This little get together, now in its second year, is the brainchild of Dawn, head *providore of the Urban Providore at Fyshwick, a Canberra foodie establishment that specialises in delicious artisan and gourmet food products and accoutrements.

The idea is that we get to taste and evaluate a range of products, and have those comments passed back to the producers; perhaps meet some of them; do other food-oriented activities; and have a bit of fun at the same time. I had to do a bit of catch up with the evaluation methodology, trickier than you might think. I’m sure I’ll have it down pat soon.

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After we’d had some lessons in our perceptions of taste and the official tasting bit was done for the evening (in the case, balsamic oils), we headed out the door for an evening mystery excursion somewhere else in Fyshwick. Don’t fret – it was above board, and we ended up at the Fyshwick Markets to have a sneak peak at Dawn’s not-even-opened-yet stall in the brand new Niche Markets.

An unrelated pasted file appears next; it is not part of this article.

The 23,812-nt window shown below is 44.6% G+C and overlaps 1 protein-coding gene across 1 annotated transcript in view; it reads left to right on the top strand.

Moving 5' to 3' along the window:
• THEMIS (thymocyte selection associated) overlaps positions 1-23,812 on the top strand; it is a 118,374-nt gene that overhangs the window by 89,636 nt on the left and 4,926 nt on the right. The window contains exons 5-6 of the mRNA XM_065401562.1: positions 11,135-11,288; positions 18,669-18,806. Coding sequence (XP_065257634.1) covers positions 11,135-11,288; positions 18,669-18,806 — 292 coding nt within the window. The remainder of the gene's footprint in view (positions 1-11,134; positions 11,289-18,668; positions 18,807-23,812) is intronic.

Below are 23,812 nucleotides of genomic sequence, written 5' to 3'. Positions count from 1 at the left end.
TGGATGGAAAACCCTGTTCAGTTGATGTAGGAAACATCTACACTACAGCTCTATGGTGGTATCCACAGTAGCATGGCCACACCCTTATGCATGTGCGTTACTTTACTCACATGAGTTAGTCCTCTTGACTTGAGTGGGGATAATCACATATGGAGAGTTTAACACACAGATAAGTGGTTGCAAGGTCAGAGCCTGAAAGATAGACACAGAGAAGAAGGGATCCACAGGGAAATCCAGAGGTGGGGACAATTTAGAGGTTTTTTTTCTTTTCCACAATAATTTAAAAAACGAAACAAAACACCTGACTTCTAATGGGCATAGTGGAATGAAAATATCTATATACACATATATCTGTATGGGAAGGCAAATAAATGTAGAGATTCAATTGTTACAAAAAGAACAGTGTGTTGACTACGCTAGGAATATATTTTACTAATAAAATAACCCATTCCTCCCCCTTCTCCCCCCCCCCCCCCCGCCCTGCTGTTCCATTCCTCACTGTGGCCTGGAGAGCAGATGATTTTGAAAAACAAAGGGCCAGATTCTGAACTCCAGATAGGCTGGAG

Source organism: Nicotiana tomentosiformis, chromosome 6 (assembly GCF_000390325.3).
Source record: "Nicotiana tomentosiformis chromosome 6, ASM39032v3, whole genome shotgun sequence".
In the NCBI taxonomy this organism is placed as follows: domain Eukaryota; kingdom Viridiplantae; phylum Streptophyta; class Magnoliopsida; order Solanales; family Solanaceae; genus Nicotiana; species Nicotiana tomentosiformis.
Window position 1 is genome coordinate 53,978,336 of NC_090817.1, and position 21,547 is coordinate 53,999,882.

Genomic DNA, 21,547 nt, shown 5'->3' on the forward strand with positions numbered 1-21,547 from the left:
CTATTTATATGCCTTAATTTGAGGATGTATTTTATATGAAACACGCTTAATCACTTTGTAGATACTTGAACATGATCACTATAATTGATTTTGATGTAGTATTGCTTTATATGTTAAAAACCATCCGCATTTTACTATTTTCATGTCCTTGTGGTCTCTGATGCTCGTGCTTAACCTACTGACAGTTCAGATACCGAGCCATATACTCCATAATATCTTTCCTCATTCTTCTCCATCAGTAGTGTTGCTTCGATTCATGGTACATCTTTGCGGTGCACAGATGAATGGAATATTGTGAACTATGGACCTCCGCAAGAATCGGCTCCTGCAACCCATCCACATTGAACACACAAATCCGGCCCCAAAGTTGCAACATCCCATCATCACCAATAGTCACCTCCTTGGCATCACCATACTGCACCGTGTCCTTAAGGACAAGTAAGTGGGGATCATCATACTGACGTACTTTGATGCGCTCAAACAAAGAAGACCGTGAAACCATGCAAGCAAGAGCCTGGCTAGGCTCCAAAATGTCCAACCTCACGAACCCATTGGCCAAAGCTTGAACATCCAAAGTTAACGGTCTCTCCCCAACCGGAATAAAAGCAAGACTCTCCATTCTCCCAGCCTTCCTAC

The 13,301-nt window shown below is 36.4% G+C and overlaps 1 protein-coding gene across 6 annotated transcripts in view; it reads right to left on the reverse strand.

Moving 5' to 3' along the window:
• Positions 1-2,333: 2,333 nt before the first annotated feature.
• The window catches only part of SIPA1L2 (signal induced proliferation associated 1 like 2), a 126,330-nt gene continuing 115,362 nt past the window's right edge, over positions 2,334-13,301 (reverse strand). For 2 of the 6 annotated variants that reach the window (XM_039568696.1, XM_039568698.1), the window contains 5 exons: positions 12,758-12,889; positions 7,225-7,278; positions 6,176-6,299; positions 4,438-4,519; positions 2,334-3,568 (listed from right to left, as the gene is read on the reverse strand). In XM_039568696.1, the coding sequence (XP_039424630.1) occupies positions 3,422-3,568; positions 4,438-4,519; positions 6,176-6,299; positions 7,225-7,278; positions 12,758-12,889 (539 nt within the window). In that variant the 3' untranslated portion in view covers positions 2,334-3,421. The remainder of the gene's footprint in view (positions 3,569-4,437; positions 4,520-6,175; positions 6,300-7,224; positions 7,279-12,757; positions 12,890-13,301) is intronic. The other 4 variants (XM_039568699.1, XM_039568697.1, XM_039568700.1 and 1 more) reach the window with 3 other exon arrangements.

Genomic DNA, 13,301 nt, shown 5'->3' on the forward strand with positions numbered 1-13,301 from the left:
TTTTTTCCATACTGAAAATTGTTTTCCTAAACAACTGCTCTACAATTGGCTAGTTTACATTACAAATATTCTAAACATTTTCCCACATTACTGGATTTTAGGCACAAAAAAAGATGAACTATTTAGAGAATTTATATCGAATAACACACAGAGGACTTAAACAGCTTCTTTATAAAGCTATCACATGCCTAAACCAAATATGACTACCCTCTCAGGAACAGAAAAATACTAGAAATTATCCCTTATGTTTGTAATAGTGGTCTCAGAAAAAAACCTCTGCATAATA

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The new little shopfront, The Canberra Regional Artisan Providore, features gorgeous food and foodie items only from artisans and producers from the Canberra region, of whom there’s a pretty good collection. It’s a tiny space, but it packs a lot in – think oils, sauces, chocolate, honey, aprons and tea towels – even cookbooks featuring recipes from the Southern Highlands.